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How to navigate the changing advisory industry

May 31, 2017


It seems like a tough environment for advisors right now. The changing regulatory environment, media controversies, increasing client expectations and the debate around fees – all are combining to place pressure on those operating in the industry. But, as with any challenge, advisors should be trying to find ways to turn the current situation to their own and their clients’ advantage.

“There is definitely more awareness about management costs and what people are really paying, and more emphasis on proving value,” says Grant White, an Investment Advisor at National Bank Financial. “Advisors are being forced to articulate, and learn to articulate, their value a lot more, which is a good thing for the industry and the consumer.”

White has noticed a shift in how clients think about fees and how they are calculated. White recently had a client ask him if a mutual fund was a front-end or back-end load fund (they were, in fact, no-load). It’s a type of conversation that simply wouldn’t have happened in the past because the vast majority of clients wouldn’t have known the difference between the types of funds. But, with commissions such a hot topic in all areas of the media, clients are more aware than ever.

“It’s a good thing, I’ve always been an advocate that better education will help people make better financial decisions about their own situation,” White says.  “I still think there is room to go in all of this because clients do not have enough awareness around what services they should be getting for what they’re paying. There is still a disconnect there, people may know they’re paying 1% or 1.5% but they don’t have any comparison as to what they should be getting for what they are paying.”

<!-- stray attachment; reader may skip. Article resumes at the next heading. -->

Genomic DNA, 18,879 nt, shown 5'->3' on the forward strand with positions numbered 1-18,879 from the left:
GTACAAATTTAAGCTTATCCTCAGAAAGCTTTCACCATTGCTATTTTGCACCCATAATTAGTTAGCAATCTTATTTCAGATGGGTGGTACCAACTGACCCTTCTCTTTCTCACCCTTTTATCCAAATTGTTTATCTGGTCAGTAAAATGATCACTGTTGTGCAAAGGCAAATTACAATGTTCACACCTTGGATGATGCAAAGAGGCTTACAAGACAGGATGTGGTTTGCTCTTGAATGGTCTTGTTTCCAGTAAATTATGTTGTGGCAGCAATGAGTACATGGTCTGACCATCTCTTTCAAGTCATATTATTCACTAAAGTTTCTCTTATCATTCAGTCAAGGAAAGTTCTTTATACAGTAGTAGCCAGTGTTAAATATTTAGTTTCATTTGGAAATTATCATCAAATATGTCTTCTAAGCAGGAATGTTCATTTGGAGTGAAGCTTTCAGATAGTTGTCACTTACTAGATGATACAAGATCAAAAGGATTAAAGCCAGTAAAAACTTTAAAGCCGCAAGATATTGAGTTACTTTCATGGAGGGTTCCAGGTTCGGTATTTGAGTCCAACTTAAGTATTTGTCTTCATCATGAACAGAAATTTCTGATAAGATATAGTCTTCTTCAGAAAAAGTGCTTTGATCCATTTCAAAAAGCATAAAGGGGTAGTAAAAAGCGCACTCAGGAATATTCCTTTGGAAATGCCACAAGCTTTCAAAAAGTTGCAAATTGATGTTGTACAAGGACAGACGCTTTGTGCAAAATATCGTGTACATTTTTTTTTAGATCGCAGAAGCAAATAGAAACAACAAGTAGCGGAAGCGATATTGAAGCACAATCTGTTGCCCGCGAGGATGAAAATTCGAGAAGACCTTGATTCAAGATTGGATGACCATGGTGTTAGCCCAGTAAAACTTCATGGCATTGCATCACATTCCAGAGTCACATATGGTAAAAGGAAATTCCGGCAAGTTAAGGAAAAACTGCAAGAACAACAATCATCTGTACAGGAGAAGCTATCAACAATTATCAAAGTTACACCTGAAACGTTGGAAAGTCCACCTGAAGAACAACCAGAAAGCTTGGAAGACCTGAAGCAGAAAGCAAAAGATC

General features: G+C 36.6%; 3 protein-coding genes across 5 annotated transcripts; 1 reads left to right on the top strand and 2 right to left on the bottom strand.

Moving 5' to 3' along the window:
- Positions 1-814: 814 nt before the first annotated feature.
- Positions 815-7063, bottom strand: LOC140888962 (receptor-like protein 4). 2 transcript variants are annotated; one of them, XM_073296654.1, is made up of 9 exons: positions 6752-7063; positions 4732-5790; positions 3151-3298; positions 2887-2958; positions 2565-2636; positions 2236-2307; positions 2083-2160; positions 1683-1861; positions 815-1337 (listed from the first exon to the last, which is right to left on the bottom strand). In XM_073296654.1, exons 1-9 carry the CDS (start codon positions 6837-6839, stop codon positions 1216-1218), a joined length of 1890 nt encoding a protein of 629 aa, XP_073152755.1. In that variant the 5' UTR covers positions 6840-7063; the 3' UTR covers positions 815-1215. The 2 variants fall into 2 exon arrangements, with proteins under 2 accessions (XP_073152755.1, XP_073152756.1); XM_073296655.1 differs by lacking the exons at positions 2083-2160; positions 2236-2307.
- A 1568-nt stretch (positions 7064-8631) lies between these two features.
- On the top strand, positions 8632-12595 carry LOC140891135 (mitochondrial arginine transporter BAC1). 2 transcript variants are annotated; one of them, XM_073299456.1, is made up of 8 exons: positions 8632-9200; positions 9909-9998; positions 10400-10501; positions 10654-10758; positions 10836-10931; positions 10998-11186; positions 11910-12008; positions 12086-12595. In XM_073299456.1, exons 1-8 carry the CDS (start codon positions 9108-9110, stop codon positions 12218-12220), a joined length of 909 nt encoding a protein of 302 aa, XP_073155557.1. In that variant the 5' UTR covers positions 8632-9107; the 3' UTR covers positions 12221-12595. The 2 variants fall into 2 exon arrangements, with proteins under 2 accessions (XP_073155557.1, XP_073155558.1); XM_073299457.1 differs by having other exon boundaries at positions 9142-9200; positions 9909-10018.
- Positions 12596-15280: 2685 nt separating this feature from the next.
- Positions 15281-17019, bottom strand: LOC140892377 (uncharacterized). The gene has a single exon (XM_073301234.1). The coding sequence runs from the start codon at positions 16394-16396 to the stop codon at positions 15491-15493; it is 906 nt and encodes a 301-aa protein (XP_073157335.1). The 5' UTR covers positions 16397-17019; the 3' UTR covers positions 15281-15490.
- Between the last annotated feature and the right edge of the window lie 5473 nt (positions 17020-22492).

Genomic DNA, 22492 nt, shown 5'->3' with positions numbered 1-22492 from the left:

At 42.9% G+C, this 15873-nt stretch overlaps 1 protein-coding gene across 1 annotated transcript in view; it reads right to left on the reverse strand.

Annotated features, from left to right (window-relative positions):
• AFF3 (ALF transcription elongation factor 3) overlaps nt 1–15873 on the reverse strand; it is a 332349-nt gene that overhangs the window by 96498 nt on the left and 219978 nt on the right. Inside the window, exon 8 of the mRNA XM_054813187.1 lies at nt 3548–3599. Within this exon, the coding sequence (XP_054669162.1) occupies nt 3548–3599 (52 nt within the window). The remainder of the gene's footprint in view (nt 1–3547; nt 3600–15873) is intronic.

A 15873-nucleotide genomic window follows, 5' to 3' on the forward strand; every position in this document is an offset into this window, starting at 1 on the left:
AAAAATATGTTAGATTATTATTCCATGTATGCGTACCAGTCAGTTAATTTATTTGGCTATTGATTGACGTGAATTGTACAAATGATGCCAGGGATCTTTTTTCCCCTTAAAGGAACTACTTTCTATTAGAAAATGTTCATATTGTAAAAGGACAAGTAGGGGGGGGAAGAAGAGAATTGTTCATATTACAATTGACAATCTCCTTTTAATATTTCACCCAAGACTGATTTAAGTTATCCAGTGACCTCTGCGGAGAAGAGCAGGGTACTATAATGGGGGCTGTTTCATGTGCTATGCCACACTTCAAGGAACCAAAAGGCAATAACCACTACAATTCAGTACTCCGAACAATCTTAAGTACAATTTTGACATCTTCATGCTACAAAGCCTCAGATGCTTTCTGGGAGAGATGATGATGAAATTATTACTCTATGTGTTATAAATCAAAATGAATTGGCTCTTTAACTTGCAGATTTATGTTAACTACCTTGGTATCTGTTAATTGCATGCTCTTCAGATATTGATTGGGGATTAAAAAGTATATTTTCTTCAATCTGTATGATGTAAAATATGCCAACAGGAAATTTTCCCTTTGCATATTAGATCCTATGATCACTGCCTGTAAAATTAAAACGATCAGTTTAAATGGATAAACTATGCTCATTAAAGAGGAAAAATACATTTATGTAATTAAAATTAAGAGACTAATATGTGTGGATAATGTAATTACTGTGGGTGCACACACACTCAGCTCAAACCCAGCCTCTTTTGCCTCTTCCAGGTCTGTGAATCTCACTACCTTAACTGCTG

White believes advisors who are simply good salespeople will struggle to adapt to changes in the industry. He also encourages advisors to start open discussions about fees and be confident in what they are charging. “If you are providing value, then you shouldn’t be afraid to charge for it and you should be able to articulate what that value is,” White says. “A lot of advisors just can’t do that in an effective manner and that’s as good as not being able to talk about it at all. If you can do those things, you should be just fine. Most clients will not second guess an advisor on what they are charging as long as you present a confident approach.”

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